Both of my CB radios had electrical problems when first purchased. The Midland came new from an e-bay purchase and I had to return it directly to Midland for repair/replacement as the display did not work when it got to around 45 degrees in temperature outside. When the unit warmed up all was OK and in June, July, and August it took a while to notice the problem. It was cheerfully replaced (not repaired) and they sent me back several more parts than I sent them. The Cobra unit received signals OK but would not transmit right out of the box. I did not notice it right away as I assumed since the receiver worked OK and I was reusing an existing antenna all would be OK. I had the option to return it to the seller or mail it in for, I guess, replacement just as Midland's offered but the Cobra CB came from Amazon. Returning to Amazon turned out to be a wonderfully simple and fast exchange process. All my friends have been really impressed when I explained the exchange. Fortunately I returned the complete Cobra CB, not knowing Amazon would cross ship me a complete and completely new unit, with Amazon paying all the shipping both directions. As I remember it took just around a week, maybe one or two days longer than the original delivery, I guess they waited just long enough for them to determine my unit was in the mail and on its way back before they sent the replacement.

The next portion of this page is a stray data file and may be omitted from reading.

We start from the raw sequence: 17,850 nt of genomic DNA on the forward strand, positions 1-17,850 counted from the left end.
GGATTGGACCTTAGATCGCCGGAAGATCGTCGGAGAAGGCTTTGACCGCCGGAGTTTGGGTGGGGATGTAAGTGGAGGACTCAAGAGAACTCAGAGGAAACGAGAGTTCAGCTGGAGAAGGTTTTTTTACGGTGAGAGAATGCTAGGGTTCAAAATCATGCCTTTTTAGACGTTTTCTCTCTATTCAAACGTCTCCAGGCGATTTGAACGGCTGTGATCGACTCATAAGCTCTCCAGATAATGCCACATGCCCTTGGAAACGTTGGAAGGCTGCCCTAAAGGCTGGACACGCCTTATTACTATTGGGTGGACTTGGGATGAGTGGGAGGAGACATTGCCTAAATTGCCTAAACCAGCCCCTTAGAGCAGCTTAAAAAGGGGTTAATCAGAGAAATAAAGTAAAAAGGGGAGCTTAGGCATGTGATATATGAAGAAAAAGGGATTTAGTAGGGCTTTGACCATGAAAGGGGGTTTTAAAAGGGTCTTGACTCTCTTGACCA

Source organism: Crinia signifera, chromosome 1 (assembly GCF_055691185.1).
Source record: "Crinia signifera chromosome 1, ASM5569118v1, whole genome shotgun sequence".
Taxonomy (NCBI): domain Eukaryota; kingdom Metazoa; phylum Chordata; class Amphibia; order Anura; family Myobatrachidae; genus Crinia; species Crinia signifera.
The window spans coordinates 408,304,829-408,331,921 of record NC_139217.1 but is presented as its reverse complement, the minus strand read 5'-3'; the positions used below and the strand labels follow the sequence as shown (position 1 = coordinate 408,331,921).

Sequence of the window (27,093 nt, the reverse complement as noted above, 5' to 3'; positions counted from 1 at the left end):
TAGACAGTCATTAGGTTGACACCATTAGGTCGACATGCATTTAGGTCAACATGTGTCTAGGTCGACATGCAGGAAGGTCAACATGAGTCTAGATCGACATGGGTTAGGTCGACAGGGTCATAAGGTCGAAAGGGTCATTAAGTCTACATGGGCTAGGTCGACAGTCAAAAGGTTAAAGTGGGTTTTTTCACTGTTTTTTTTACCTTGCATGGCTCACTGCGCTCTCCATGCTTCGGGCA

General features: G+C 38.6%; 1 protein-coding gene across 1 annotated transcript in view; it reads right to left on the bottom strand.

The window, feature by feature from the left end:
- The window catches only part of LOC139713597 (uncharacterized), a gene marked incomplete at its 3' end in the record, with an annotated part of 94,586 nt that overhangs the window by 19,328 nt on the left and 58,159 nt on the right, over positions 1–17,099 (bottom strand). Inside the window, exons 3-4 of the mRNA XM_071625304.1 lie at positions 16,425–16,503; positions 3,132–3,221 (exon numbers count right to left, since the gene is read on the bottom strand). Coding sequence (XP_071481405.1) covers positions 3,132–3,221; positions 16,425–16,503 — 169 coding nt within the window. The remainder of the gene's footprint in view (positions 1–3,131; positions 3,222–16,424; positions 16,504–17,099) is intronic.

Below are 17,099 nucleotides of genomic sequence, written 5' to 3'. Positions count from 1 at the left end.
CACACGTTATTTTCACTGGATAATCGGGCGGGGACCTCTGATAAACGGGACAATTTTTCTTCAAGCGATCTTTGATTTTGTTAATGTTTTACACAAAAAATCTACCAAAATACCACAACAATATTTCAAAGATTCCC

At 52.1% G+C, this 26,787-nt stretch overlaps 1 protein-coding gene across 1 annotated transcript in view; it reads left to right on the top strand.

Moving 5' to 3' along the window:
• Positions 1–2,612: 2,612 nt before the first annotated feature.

Again both CBs are very comparable with no clear winner in my mind but I think maybe Midland has the edge but not enough for me to return my Cobra and order a Midland. By the way I have no ties to any of the companies in this review.
This is from my best memory, I hope this helps in your CB radio decision.
145 of 153 people found the following review helpful
on January 7, 2002